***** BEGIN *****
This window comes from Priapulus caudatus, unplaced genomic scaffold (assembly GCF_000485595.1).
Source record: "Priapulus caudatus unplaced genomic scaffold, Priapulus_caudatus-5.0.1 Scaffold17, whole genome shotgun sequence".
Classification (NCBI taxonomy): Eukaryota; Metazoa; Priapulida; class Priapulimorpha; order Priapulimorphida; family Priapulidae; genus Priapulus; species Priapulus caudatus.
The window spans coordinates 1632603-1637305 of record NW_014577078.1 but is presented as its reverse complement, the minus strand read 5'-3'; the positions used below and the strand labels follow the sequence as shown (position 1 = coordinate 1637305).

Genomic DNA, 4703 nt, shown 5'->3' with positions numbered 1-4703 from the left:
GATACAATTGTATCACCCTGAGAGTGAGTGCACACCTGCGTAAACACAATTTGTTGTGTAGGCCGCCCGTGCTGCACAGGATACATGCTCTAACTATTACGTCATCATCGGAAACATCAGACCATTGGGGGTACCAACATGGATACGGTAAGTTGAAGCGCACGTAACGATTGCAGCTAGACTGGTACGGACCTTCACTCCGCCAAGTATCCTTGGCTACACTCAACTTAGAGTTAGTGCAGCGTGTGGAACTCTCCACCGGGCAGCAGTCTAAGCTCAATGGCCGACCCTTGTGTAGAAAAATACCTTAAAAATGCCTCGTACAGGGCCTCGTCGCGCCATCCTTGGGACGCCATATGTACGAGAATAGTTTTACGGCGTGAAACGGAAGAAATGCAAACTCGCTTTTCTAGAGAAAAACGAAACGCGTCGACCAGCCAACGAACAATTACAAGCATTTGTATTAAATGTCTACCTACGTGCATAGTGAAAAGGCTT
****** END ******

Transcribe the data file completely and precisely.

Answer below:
This window comes from Priapulus caudatus, unplaced genomic scaffold (assembly GCF_000485595.1).
Source record: "Priapulus caudatus unplaced genomic scaffold, Priapulus_caudatus-5.0.1 Scaffold17, whole genome shotgun sequence".
Classification (NCBI taxonomy): Eukaryota; Metazoa; Priapulida; class Priapulimorpha; order Priapulimorphida; family Priapulidae; genus Priapulus; species Priapulus caudatus.
The window spans coordinates 1632603-1637305 of record NW_014577078.1 but is presented as its reverse complement, the minus strand read 5'-3'; the positions used below and the strand labels follow the sequence as shown (position 1 = coordinate 1637305).

Genomic DNA, 4703 nt, shown 5'->3' with positions numbered 1-4703 from the left:
GATACAATTGTATCACCCTGAGAGTGAGTGCACACCTGCGTAAACACAATTTGTTGTGTAGGCCGCCCGTGCTGCACAGGATACATGCTCTAACTATTACGTCATCATCGGAAACATCAGACCATTGGGGGTACCAACATGGATACGGTAAGTTGAAGCGCACGTAACGATTGCAGCTAGACTGGTACGGACCTTCACTCCGCCAAGTATCCTTGGCTACACTCAACTTAGAGTTAGTGCAGCGTGTGGAACTCTCCACCGGGCAGCAGTCTAAGCTCAATGGCCGACCCTTGTGTAGAAAAATACCTTAAAAATGCCTCGTACAGGGCCTCGTCGCGCCATCCTTGGGACGCCATATGTACGAGAATAGTTTTACGGCGTGAAACGGAAGAAATGCAAACTCGCTTTTCTAGAGAAAAACGAAACGCGTCGACCAGCCAACGAACAATTACAAGCATTTGTATTAAATGTCTACCTACGTGCATAGTGAAAAGGCTT